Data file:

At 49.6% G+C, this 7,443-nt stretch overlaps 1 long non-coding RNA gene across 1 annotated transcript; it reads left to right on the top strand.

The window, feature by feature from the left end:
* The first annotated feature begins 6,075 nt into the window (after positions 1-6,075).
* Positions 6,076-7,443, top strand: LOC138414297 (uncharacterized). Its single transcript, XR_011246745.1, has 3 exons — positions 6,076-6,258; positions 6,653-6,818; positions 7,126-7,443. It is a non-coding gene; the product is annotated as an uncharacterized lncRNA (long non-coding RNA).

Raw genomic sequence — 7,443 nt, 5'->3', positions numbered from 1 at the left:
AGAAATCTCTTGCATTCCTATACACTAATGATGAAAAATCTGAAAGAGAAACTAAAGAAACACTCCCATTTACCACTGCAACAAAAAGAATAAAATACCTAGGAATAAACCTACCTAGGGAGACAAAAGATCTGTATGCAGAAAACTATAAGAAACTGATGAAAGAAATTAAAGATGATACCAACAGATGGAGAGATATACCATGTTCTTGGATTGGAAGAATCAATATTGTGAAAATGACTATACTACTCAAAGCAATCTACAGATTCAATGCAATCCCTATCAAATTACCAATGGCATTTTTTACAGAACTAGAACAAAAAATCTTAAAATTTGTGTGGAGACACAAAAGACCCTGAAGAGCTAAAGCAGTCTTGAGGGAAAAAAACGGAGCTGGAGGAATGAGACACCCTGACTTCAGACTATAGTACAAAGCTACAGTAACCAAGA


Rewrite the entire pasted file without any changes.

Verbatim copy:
At 49.6% G+C, this 7,443-nt stretch overlaps 1 long non-coding RNA gene across 1 annotated transcript; it reads left to right on the top strand.

The window, feature by feature from the left end:
* The first annotated feature begins 6,075 nt into the window (after positions 1-6,075).
* Positions 6,076-7,443, top strand: LOC138414297 (uncharacterized). Its single transcript, XR_011246745.1, has 3 exons — positions 6,076-6,258; positions 6,653-6,818; positions 7,126-7,443. It is a non-coding gene; the product is annotated as an uncharacterized lncRNA (long non-coding RNA).

Raw genomic sequence — 7,443 nt, 5'->3', positions numbered from 1 at the left:
AGAAATCTCTTGCATTCCTATACACTAATGATGAAAAATCTGAAAGAGAAACTAAAGAAACACTCCCATTTACCACTGCAACAAAAAGAATAAAATACCTAGGAATAAACCTACCTAGGGAGACAAAAGATCTGTATGCAGAAAACTATAAGAAACTGATGAAAGAAATTAAAGATGATACCAACAGATGGAGAGATATACCATGTTCTTGGATTGGAAGAATCAATATTGTGAAAATGACTATACTACTCAAAGCAATCTACAGATTCAATGCAATCCCTATCAAATTACCAATGGCATTTTTTACAGAACTAGAACAAAAAATCTTAAAATTTGTGTGGAGACACAAAAGACCCTGAAGAGCTAAAGCAGTCTTGAGGGAAAAAAACGGAGCTGGAGGAATGAGACACCCTGACTTCAGACTATAGTACAAAGCTACAGTAACCAAGA